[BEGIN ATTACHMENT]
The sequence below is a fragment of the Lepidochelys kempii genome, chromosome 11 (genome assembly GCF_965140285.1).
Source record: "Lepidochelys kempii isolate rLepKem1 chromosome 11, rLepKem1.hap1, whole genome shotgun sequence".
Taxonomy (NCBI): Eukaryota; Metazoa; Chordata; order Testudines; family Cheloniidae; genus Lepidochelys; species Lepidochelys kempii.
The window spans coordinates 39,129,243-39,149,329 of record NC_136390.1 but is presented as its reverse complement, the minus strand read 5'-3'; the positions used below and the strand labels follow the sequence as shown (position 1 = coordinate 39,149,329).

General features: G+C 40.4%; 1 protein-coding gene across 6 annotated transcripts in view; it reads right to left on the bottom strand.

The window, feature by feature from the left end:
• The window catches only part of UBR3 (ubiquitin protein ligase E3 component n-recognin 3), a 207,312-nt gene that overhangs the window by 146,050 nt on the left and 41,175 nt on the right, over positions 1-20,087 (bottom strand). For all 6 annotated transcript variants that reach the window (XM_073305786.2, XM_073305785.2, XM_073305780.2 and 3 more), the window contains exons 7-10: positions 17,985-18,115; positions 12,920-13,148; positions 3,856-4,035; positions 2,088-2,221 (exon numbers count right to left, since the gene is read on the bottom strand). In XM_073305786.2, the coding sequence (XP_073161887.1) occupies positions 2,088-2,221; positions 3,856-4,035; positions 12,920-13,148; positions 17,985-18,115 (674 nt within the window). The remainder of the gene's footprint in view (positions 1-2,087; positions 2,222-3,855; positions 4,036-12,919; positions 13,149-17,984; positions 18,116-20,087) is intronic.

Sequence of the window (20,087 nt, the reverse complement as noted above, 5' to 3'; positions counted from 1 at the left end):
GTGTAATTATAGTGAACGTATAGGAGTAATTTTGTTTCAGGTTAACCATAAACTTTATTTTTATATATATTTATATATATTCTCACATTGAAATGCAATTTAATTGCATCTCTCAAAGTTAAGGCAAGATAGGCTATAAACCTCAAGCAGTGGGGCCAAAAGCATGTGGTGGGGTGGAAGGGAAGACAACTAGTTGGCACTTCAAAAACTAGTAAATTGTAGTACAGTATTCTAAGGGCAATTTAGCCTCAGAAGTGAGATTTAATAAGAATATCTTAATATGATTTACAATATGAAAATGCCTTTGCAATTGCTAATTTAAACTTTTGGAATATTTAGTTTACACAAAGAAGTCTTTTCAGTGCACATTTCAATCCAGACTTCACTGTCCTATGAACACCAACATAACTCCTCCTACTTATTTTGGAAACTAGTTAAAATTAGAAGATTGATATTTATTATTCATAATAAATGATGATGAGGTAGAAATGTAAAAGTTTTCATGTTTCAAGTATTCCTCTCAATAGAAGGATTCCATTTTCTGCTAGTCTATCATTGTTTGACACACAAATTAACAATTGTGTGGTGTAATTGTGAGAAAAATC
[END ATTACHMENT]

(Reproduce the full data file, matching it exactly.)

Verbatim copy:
The sequence below is a fragment of the Lepidochelys kempii genome, chromosome 11 (genome assembly GCF_965140285.1).
Source record: "Lepidochelys kempii isolate rLepKem1 chromosome 11, rLepKem1.hap1, whole genome shotgun sequence".
Taxonomy (NCBI): Eukaryota; Metazoa; Chordata; order Testudines; family Cheloniidae; genus Lepidochelys; species Lepidochelys kempii.
The window spans coordinates 39,129,243-39,149,329 of record NC_136390.1 but is presented as its reverse complement, the minus strand read 5'-3'; the positions used below and the strand labels follow the sequence as shown (position 1 = coordinate 39,149,329).

General features: G+C 40.4%; 1 protein-coding gene across 6 annotated transcripts in view; it reads right to left on the bottom strand.

The window, feature by feature from the left end:
• The window catches only part of UBR3 (ubiquitin protein ligase E3 component n-recognin 3), a 207,312-nt gene that overhangs the window by 146,050 nt on the left and 41,175 nt on the right, over positions 1-20,087 (bottom strand). For all 6 annotated transcript variants that reach the window (XM_073305786.2, XM_073305785.2, XM_073305780.2 and 3 more), the window contains exons 7-10: positions 17,985-18,115; positions 12,920-13,148; positions 3,856-4,035; positions 2,088-2,221 (exon numbers count right to left, since the gene is read on the bottom strand). In XM_073305786.2, the coding sequence (XP_073161887.1) occupies positions 2,088-2,221; positions 3,856-4,035; positions 12,920-13,148; positions 17,985-18,115 (674 nt within the window). The remainder of the gene's footprint in view (positions 1-2,087; positions 2,222-3,855; positions 4,036-12,919; positions 13,149-17,984; positions 18,116-20,087) is intronic.

Sequence of the window (20,087 nt, the reverse complement as noted above, 5' to 3'; positions counted from 1 at the left end):
GTGTAATTATAGTGAACGTATAGGAGTAATTTTGTTTCAGGTTAACCATAAACTTTATTTTTATATATATTTATATATATTCTCACATTGAAATGCAATTTAATTGCATCTCTCAAAGTTAAGGCAAGATAGGCTATAAACCTCAAGCAGTGGGGCCAAAAGCATGTGGTGGGGTGGAAGGGAAGACAACTAGTTGGCACTTCAAAAACTAGTAAATTGTAGTACAGTATTCTAAGGGCAATTTAGCCTCAGAAGTGAGATTTAATAAGAATATCTTAATATGATTTACAATATGAAAATGCCTTTGCAATTGCTAATTTAAACTTTTGGAATATTTAGTTTACACAAAGAAGTCTTTTCAGTGCACATTTCAATCCAGACTTCACTGTCCTATGAACACCAACATAACTCCTCCTACTTATTTTGGAAACTAGTTAAAATTAGAAGATTGATATTTATTATTCATAATAAATGATGATGAGGTAGAAATGTAAAAGTTTTCATGTTTCAAGTATTCCTCTCAATAGAAGGATTCCATTTTCTGCTAGTCTATCATTGTTTGACACACAAATTAACAATTGTGTGGTGTAATTGTGAGAAAAATC